Spanish Translation  //  Traductor inglÚs-espa˝ol  //  Traduction franšais-espagnol

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03/15/06

Permalink 10:33:46 am, Categories: About JB Translations, For professional translators, 534 words  

An interview

So I was recently interviewed by an American senior high student for a school project dealing on the translator's profession. This is how it went:

1. How many years in school did you study in order to become a translator/ interpreter?
I got a BA in Translation and Interpretation that took me 4 years to complete. But of course, this alone doesn't make you a full-fledged translator. You must learn and train yourself continuously.

2. Do you prefer document translation or verbal interpretation more?
I prefer document translation, I don't do interpretation at all. The demands of interpretation don't match my skills in any way, while written translation matches them perfectly!

3. Would you suggest working freelance over within a company? Why?
A combination of both is usually a good choice. Starting within a company right after finishing your studies (through a period of work experience + regular employment resulting from it, for example) is a good way to get to know the translation industry and all its secrets. When you are confident and experienced, then you can establish yourself as a freelance translator. You are your own boss, you establish your own schedule, and if you have the right attitude you can end up earning more than you would translating in house.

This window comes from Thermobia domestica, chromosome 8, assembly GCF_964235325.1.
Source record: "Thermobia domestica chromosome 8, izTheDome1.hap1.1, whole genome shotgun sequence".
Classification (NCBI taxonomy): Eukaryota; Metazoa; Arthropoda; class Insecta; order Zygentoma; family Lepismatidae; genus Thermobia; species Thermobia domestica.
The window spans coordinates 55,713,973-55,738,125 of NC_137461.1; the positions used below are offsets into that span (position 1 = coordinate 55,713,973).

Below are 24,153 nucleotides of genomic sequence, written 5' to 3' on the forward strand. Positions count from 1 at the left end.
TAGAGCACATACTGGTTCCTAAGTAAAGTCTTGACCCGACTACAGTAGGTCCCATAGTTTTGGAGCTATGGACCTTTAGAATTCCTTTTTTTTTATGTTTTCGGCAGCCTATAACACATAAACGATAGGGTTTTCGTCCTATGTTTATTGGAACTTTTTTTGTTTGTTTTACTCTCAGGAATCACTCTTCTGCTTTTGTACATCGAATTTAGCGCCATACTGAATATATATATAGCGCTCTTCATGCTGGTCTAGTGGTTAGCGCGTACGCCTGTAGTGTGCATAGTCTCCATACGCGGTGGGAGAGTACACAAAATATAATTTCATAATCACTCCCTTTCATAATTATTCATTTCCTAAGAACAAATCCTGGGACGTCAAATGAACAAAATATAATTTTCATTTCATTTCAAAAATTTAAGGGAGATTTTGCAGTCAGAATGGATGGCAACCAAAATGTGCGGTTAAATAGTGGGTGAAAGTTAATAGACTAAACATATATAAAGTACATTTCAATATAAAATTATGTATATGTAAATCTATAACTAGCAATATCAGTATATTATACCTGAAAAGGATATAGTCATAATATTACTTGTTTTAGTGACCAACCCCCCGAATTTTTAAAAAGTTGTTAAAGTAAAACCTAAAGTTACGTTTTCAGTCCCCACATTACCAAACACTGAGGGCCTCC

4. On average, how long does it take you to translate a document of around 500 words?
It depends on a lot of things. If I know the subject by heart and it's common language, it can be 30 minutes. But if the subject is highly technical and I'm just starting with it, it can be 2 hours! So a rough average would be 1 hour-1 hour and a half.

5. Is there a high enough demand in the translation market for a Spanish>English translator, or do you suggest studying a different language for translation?
I think that the demand for Spanish>English translations is high enough. I wouldn't necessarily recommend a different language, but rather an additional language. French or German are common ones with a high demand, or you can take a more rare one which will make you more interesting for translation companies (such as Swedish, Russian, Greek, Arabic, or even more rare ones...) One or two common languages + a rare one seems to be a winning language combination. But of course, in order to learn those languages you need to devote efforts and time in the countries where those languages are spoken. In any case, if you are really good you can do well with just Spanish into English, but it is always a good idea not to have all your eggs in one basket.

6. Do you find it easier to translate from or into your native language? Which do you prefer?
It's easier and preferable to translate into your native language. I don't translate into English personally. Translation is an extremely demanding task and excellence is hard to attain. If you are most competent writing in a particular language, that is the one you should translate into. There are some people that are truly bilingual (who master two languages just as well), but this is somewhat rare. I am not one of those cases, so I only translate into Spanish and I do not regret it.

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